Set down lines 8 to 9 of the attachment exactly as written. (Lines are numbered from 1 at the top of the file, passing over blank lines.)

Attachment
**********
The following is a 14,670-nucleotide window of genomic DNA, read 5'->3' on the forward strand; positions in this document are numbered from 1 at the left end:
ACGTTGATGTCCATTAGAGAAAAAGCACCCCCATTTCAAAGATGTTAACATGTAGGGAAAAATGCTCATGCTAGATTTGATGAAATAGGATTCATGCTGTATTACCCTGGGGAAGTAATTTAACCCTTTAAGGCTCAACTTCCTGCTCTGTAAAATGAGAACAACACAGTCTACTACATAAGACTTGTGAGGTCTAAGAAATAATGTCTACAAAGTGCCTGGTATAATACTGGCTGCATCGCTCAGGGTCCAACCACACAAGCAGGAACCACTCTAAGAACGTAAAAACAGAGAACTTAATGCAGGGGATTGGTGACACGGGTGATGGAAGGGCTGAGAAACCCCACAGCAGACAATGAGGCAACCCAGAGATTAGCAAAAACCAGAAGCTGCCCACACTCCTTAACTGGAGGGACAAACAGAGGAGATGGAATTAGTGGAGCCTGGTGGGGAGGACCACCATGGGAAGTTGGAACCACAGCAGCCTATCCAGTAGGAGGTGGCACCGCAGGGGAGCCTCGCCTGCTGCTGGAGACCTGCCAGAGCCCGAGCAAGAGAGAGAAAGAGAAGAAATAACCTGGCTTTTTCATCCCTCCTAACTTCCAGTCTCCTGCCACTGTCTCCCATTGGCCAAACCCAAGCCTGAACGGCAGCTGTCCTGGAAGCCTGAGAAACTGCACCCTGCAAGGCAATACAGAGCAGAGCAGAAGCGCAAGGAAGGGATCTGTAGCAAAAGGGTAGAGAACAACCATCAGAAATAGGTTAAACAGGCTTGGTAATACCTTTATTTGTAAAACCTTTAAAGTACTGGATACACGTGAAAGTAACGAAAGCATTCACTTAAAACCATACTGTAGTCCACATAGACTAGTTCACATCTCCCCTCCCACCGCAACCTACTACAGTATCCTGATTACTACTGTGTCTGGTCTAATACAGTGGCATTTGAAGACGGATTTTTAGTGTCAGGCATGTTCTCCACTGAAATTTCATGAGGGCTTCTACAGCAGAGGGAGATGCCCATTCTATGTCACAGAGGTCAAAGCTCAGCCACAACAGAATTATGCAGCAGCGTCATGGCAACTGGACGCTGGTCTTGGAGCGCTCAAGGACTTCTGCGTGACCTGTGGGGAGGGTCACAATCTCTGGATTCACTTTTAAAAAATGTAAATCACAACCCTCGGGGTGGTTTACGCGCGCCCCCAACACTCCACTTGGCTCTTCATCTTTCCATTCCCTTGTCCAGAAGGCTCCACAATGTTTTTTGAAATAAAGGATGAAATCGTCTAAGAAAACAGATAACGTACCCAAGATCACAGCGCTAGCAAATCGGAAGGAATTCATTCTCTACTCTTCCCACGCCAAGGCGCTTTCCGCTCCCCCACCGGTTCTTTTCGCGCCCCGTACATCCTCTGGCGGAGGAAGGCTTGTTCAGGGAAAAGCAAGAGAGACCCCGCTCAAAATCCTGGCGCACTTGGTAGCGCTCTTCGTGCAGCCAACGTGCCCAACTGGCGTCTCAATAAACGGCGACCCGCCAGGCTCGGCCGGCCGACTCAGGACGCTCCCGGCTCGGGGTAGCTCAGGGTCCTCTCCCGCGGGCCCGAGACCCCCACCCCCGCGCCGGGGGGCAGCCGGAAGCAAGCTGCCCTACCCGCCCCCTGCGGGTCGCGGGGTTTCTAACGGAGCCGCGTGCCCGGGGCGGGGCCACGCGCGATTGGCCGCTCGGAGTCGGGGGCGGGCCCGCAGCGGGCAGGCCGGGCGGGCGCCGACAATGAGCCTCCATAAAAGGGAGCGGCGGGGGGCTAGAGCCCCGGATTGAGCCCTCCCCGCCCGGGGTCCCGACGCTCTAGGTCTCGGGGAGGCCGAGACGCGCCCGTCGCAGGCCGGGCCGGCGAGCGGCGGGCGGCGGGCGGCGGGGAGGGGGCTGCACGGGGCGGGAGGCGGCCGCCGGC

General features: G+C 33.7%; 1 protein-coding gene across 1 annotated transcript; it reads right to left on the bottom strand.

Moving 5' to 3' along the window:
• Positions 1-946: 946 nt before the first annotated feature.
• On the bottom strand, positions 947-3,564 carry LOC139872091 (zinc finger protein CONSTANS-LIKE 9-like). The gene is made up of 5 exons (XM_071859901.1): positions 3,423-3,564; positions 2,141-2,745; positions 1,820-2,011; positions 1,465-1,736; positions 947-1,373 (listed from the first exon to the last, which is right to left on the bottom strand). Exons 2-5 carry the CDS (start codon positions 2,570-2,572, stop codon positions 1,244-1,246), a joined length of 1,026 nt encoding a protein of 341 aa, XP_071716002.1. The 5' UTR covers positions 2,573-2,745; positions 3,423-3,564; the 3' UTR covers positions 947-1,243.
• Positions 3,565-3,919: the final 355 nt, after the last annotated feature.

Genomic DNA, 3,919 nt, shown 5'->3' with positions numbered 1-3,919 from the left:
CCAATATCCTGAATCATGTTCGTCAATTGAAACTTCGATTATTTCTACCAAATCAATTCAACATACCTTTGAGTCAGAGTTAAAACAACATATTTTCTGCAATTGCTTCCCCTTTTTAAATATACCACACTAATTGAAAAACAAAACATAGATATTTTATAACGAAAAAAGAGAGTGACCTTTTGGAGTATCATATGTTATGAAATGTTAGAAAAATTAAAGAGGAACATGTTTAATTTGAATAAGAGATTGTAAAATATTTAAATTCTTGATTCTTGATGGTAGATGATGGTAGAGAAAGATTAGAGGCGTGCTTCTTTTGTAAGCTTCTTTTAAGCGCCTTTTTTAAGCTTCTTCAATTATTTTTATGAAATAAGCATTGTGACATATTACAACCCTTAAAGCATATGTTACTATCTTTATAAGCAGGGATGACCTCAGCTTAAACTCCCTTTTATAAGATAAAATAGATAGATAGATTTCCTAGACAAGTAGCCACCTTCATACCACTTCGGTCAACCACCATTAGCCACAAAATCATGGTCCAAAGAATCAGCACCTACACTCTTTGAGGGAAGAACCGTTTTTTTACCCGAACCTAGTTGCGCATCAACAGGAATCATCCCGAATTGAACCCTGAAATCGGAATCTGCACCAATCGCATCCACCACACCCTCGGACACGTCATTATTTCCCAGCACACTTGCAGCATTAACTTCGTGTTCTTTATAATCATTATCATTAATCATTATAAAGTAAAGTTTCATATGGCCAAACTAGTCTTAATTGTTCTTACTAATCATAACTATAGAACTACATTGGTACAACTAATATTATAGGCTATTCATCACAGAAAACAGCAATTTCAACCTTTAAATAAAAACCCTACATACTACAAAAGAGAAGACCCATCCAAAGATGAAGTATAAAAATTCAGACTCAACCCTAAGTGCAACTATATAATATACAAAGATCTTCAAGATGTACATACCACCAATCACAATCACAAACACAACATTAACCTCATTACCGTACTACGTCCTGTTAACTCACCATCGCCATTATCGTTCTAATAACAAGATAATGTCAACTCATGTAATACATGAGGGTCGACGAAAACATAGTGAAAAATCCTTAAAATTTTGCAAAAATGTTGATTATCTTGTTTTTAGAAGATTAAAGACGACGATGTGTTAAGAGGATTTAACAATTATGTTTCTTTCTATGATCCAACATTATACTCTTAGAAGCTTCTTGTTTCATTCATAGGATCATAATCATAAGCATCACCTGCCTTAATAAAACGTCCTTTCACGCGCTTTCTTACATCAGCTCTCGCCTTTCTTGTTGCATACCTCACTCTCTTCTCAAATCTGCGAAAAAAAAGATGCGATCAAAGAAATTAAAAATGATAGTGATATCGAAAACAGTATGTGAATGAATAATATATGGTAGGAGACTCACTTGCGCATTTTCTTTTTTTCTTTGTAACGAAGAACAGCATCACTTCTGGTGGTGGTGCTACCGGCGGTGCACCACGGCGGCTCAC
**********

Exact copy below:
Genomic DNA, 3,919 nt, shown 5'->3' with positions numbered 1-3,919 from the left:
CCAATATCCTGAATCATGTTCGTCAATTGAAACTTCGATTATTTCTACCAAATCAATTCAACATACCTTTGAGTCAGAGTTAAAACAACATATTTTCTGCAATTGCTTCCCCTTTTTAAATATACCACACTAATTGAAAAACAAAACATAGATATTTTATAACGAAAAAAGAGAGTGACCTTTTGGAGTATCATATGTTATGAAATGTTAGAAAAATTAAAGAGGAACATGTTTAATTTGAATAAGAGATTGTAAAATATTTAAATTCTTGATTCTTGATGGTAGATGATGGTAGAGAAAGATTAGAGGCGTGCTTCTTTTGTAAGCTTCTTTTAAGCGCCTTTTTTAAGCTTCTTCAATTATTTTTATGAAATAAGCATTGTGACATATTACAACCCTTAAAGCATATGTTACTATCTTTATAAGCAGGGATGACCTCAGCTTAAACTCCCTTTTATAAGATAAAATAGATAGATAGATTTCCTAGACAAGTAGCCACCTTCATACCACTTCGGTCAACCACCATTAGCCACAAAATCATGGTCCAAAGAATCAGCACCTACACTCTTTGAGGGAAGAACCGTTTTTTTACCCGAACCTAGTTGCGCATCAACAGGAATCATCCCGAATTGAACCCTGAAATCGGAATCTGCACCAATCGCATCCACCACACCCTCGGACACGTCATTATTTCCCAGCACACTTGCAGCATTAACTTCGTGTTCTTTATAATCATTATCATTAATCATTATAAAGTAAAGTTTCATATGGCCAAACTAGTCTTAATTGTTCTTACTAATCATAACTATAGAACTACATTGGTACAACTAATATTATAGGCTATTCATCACAGAAAACAGCAATTTCAACCTTTAAATAAAAACCCTACATACTACAAAAGAGAAGACCCATCCAAAGATGAAGTATAAAAATTCAGACTCAACCCTAAGTGCAACTATATAATATACAAAGATCTTCAAGATGTACATACCACCAATCACAATCACAAACACAACATTAACCTCATTACCGTACTACGTCCTGTTAACTCACCATCGCCATTATCGTTCTAATAACAAGATAATGTCAACTCATGTAATACATGAGGGTCGACGAAAACATAGTGAAAAATCCTTAAAATTTTGCAAAAATGTTGATTATCTTGTTTTTAGAAGATTAAAGACGACGATGTGTTAAGAGGATTTAACAATTATGTTTCTTTCTATGATCCAACATTATACTCTTAGAAGCTTCTTGTTTCATTCATAGGATCATAATCATAAGCATCACCTGCCTTAATAAAACGTCCTTTCACGCGCTTTCTTACATCAGCTCTCGCCTTTCTTGTTGCATACCTCACTCTCTTCTCAAATCTGCGAAAAAAAAGATGCGATCAAAGAAATTAAAAATGATAGTGATATCGAAAACAGTATGTGAATGAATAATATATGGTAGGAGACTCACTTGCGCATTTTCTTTTTTTCTTTGTAACGAAGAACAGCATCACTTCTGGTGGTGGTGCTACCGGCGGTGCACCACGGCGGCTCAC